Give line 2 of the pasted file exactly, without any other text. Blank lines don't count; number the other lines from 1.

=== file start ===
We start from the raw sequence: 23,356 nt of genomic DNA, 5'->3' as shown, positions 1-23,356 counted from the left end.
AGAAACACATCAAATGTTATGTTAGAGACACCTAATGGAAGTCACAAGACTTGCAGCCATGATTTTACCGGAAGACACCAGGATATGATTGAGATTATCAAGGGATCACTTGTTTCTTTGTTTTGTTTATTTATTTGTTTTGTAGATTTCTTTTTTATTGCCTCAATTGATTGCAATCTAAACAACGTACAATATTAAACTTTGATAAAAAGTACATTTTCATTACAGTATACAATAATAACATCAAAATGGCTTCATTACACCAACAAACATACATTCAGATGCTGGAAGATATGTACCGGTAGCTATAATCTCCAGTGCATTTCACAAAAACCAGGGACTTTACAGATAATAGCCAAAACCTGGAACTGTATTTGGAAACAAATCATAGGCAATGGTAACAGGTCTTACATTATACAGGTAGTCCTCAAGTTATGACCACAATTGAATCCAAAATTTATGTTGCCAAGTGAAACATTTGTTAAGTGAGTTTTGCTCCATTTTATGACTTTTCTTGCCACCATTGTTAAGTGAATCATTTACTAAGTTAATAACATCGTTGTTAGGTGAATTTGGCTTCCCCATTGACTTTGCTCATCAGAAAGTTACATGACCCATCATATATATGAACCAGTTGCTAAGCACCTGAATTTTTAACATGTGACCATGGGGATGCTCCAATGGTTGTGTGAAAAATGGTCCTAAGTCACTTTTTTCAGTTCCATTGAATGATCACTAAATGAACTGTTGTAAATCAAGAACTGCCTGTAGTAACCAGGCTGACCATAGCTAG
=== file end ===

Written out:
AGAAACACATCAAATGTTATGTTAGAGACACCTAATGGAAGTCACAAGACTTGCAGCCATGATTTTACCGGAAGACACCAGGATATGATTGAGATTATCAAGGGATCACTTGTTTCTTTGTTTTGTTTATTTATTTGTTTTGTAGATTTCTTTTTTATTGCCTCAATTGATTGCAATCTAAACAACGTACAATATTAAACTTTGATAAAAAGTACATTTTCATTACAGTATACAATAATAACATCAAAATGGCTTCATTACACCAACAAACATACATTCAGATGCTGGAAGATATGTACCGGTAGCTATAATCTCCAGTGCATTTCACAAAAACCAGGGACTTTACAGATAATAGCCAAAACCTGGAACTGTATTTGGAAACAAATCATAGGCAATGGTAACAGGTCTTACATTATACAGGTAGTCCTCAAGTTATGACCACAATTGAATCCAAAATTTATGTTGCCAAGTGAAACATTTGTTAAGTGAGTTTTGCTCCATTTTATGACTTTTCTTGCCACCATTGTTAAGTGAATCATTTACTAAGTTAATAACATCGTTGTTAGGTGAATTTGGCTTCCCCATTGACTTTGCTCATCAGAAAGTTACATGACCCATCATATATATGAACCAGTTGCTAAGCACCTGAATTTTTAACATGTGACCATGGGGATGCTCCAATGGTTGTGTGAAAAATGGTCCTAAGTCACTTTTTTCAGTTCCATTGAATGATCACTAAATGAACTGTTGTAAATCAAGAACTGCCTGTAGTAACCAGGCTGACCATAGCTAG